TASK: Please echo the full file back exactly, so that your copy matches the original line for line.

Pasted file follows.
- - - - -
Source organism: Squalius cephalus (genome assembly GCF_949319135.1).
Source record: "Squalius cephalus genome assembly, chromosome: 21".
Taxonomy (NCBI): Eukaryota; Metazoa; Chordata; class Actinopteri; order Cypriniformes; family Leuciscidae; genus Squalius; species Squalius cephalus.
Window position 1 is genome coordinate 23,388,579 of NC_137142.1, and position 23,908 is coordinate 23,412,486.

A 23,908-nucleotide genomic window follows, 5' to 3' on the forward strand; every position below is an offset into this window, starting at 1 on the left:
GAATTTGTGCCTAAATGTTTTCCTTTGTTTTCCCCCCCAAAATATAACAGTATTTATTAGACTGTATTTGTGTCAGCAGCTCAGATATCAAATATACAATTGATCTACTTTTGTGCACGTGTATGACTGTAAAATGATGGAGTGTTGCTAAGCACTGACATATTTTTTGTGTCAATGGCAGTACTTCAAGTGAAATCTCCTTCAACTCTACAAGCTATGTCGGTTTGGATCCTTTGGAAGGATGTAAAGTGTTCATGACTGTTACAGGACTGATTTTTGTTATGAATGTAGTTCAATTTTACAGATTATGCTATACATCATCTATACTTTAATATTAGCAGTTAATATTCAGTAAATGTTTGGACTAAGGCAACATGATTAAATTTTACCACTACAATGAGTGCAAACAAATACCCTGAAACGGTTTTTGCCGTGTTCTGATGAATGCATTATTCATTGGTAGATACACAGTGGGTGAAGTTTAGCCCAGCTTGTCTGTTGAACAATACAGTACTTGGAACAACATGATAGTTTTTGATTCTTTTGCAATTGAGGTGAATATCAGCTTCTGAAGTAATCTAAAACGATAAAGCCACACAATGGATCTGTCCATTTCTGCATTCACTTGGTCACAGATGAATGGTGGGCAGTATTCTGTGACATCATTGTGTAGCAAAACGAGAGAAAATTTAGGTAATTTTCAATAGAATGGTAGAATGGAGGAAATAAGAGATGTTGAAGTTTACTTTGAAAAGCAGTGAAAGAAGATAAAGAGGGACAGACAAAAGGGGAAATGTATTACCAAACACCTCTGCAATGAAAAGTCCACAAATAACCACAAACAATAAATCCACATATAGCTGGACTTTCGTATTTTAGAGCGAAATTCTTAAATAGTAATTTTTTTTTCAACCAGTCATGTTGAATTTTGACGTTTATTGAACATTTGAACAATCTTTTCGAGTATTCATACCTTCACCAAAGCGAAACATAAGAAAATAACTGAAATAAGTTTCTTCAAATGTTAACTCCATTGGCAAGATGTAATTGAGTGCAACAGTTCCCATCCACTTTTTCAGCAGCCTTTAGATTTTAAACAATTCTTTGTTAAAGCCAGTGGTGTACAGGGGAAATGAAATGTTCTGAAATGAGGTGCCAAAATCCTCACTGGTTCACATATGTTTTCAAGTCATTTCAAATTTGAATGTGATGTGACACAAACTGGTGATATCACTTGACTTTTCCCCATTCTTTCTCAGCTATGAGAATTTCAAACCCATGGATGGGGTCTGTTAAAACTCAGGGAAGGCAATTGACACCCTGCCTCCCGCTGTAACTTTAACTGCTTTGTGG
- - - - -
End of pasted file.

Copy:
Source organism: Squalius cephalus (genome assembly GCF_949319135.1).
Source record: "Squalius cephalus genome assembly, chromosome: 21".
Taxonomy (NCBI): Eukaryota; Metazoa; Chordata; class Actinopteri; order Cypriniformes; family Leuciscidae; genus Squalius; species Squalius cephalus.
Window position 1 is genome coordinate 23,388,579 of NC_137142.1, and position 23,908 is coordinate 23,412,486.

A 23,908-nucleotide genomic window follows, 5' to 3' on the forward strand; every position below is an offset into this window, starting at 1 on the left:
GAATTTGTGCCTAAATGTTTTCCTTTGTTTTCCCCCCCAAAATATAACAGTATTTATTAGACTGTATTTGTGTCAGCAGCTCAGATATCAAATATACAATTGATCTACTTTTGTGCACGTGTATGACTGTAAAATGATGGAGTGTTGCTAAGCACTGACATATTTTTTGTGTCAATGGCAGTACTTCAAGTGAAATCTCCTTCAACTCTACAAGCTATGTCGGTTTGGATCCTTTGGAAGGATGTAAAGTGTTCATGACTGTTACAGGACTGATTTTTGTTATGAATGTAGTTCAATTTTACAGATTATGCTATACATCATCTATACTTTAATATTAGCAGTTAATATTCAGTAAATGTTTGGACTAAGGCAACATGATTAAATTTTACCACTACAATGAGTGCAAACAAATACCCTGAAACGGTTTTTGCCGTGTTCTGATGAATGCATTATTCATTGGTAGATACACAGTGGGTGAAGTTTAGCCCAGCTTGTCTGTTGAACAATACAGTACTTGGAACAACATGATAGTTTTTGATTCTTTTGCAATTGAGGTGAATATCAGCTTCTGAAGTAATCTAAAACGATAAAGCCACACAATGGATCTGTCCATTTCTGCATTCACTTGGTCACAGATGAATGGTGGGCAGTATTCTGTGACATCATTGTGTAGCAAAACGAGAGAAAATTTAGGTAATTTTCAATAGAATGGTAGAATGGAGGAAATAAGAGATGTTGAAGTTTACTTTGAAAAGCAGTGAAAGAAGATAAAGAGGGACAGACAAAAGGGGAAATGTATTACCAAACACCTCTGCAATGAAAAGTCCACAAATAACCACAAACAATAAATCCACATATAGCTGGACTTTCGTATTTTAGAGCGAAATTCTTAAATAGTAATTTTTTTTTCAACCAGTCATGTTGAATTTTGACGTTTATTGAACATTTGAACAATCTTTTCGAGTATTCATACCTTCACCAAAGCGAAACATAAGAAAATAACTGAAATAAGTTTCTTCAAATGTTAACTCCATTGGCAAGATGTAATTGAGTGCAACAGTTCCCATCCACTTTTTCAGCAGCCTTTAGATTTTAAACAATTCTTTGTTAAAGCCAGTGGTGTACAGGGGAAATGAAATGTTCTGAAATGAGGTGCCAAAATCCTCACTGGTTCACATATGTTTTCAAGTCATTTCAAATTTGAATGTGATGTGACACAAACTGGTGATATCACTTGACTTTTCCCCATTCTTTCTCAGCTATGAGAATTTCAAACCCATGGATGGGGTCTGTTAAAACTCAGGGAAGGCAATTGACACCCTGCCTCCCGCTGTAACTTTAACTGCTTTGTGG